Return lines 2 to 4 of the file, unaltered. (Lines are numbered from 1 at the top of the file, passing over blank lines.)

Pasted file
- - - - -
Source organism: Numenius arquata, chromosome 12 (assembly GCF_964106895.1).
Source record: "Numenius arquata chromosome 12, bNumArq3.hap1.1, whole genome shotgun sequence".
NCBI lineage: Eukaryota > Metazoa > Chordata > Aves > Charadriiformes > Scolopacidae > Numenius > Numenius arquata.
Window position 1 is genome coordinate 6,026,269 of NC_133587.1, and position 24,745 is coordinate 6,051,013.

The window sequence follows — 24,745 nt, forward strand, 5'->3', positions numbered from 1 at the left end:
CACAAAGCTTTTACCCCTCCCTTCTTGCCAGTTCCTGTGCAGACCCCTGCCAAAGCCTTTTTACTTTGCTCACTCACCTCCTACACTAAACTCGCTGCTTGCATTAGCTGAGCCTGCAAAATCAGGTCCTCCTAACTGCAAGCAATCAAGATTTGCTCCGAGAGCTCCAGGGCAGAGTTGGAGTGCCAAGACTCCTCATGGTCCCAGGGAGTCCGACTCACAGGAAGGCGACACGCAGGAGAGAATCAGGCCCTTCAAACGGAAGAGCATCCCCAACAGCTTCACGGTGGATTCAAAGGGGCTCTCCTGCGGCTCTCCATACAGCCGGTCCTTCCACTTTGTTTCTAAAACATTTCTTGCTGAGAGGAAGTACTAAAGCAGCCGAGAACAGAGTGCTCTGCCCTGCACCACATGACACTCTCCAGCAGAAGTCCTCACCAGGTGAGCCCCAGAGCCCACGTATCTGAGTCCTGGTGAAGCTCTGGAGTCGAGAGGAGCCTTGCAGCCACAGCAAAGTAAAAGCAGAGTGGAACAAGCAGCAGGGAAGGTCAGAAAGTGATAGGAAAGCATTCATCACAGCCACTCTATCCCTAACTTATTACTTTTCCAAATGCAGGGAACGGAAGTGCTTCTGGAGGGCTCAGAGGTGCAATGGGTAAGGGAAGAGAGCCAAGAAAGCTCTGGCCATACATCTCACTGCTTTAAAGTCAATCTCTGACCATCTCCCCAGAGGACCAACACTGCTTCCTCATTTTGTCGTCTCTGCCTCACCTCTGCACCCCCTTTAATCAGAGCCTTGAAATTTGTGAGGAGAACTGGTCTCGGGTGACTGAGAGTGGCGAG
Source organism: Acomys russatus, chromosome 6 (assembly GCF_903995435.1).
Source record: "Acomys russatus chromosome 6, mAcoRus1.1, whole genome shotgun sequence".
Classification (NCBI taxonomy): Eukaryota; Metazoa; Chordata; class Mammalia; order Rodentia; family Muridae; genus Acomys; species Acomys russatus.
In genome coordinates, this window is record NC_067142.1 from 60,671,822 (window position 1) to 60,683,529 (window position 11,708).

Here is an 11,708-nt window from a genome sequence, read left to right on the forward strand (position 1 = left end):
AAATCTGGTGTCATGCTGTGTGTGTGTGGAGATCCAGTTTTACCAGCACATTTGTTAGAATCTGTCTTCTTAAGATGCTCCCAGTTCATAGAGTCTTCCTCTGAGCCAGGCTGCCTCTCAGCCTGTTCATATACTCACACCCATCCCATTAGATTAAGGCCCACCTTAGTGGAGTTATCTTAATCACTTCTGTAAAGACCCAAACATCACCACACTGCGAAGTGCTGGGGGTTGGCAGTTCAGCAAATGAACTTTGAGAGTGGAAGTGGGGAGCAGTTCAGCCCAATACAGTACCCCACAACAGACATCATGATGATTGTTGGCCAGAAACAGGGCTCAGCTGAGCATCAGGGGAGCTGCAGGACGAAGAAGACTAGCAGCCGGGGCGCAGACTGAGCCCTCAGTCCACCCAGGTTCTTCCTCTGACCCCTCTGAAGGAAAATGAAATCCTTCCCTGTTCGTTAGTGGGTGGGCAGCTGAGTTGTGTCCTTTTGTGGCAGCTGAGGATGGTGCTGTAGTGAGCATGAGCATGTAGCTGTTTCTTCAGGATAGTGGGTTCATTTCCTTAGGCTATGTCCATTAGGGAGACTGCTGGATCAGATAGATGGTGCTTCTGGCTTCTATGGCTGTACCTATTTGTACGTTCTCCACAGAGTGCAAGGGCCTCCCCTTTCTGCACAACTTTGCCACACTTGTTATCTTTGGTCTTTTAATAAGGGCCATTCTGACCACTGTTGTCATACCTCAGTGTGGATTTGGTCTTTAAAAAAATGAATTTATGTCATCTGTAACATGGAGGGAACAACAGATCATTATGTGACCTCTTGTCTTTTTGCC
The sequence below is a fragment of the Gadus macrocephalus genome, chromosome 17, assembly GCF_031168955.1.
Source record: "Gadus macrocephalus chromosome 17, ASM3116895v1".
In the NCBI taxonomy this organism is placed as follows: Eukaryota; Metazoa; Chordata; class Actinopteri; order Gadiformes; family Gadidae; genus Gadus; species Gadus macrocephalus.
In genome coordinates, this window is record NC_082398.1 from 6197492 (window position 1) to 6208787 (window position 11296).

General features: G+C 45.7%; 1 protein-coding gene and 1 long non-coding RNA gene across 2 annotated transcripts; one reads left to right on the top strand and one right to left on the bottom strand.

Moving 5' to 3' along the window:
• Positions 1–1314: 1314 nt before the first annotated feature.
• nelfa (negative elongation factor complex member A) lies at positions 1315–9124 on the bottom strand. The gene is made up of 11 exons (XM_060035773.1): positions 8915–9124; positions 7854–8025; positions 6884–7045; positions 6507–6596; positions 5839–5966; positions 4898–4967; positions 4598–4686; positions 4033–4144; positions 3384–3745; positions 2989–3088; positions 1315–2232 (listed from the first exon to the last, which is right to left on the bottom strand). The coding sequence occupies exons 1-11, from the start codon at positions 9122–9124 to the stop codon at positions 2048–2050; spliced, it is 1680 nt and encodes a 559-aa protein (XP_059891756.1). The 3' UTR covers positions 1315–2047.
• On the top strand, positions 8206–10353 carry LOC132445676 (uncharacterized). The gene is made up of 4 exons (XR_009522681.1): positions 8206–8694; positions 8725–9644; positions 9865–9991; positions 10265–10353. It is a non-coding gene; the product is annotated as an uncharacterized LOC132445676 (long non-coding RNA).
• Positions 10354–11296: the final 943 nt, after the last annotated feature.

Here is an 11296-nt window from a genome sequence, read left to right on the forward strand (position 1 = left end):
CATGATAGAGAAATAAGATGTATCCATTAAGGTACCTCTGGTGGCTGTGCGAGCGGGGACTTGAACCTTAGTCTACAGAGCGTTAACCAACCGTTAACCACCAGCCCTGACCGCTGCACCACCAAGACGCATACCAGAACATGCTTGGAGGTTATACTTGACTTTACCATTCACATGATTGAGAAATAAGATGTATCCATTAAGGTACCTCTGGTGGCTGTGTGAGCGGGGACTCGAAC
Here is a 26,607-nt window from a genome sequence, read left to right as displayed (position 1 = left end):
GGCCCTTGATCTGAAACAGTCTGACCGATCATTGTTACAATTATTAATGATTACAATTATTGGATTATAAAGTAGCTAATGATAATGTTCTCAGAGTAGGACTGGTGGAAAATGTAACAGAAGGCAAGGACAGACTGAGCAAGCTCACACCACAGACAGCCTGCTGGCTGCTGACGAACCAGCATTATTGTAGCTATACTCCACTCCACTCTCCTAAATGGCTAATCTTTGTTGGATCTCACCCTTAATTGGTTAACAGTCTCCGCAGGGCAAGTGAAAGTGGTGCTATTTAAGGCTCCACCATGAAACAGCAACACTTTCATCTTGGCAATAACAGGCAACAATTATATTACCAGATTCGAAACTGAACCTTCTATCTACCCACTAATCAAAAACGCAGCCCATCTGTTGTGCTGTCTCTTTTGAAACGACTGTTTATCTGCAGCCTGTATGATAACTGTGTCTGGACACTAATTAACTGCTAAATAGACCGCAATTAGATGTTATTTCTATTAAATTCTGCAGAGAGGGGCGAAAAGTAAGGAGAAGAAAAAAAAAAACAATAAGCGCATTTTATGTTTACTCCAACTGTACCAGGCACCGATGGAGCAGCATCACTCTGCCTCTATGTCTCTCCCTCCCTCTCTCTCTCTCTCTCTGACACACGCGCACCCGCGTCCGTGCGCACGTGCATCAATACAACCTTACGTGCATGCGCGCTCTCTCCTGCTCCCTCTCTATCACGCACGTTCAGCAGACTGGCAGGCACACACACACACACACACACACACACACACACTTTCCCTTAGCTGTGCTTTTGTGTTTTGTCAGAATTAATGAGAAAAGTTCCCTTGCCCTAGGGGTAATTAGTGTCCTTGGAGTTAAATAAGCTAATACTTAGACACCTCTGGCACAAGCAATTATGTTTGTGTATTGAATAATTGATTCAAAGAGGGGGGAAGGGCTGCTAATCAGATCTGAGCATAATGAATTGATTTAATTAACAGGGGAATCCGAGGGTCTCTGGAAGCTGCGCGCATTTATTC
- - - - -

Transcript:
Source record: "Numenius arquata chromosome 12, bNumArq3.hap1.1, whole genome shotgun sequence".
NCBI lineage: Eukaryota > Metazoa > Chordata > Aves > Charadriiformes > Scolopacidae > Numenius > Numenius arquata.
Window position 1 is genome coordinate 6,026,269 of NC_133587.1, and position 24,745 is coordinate 6,051,013.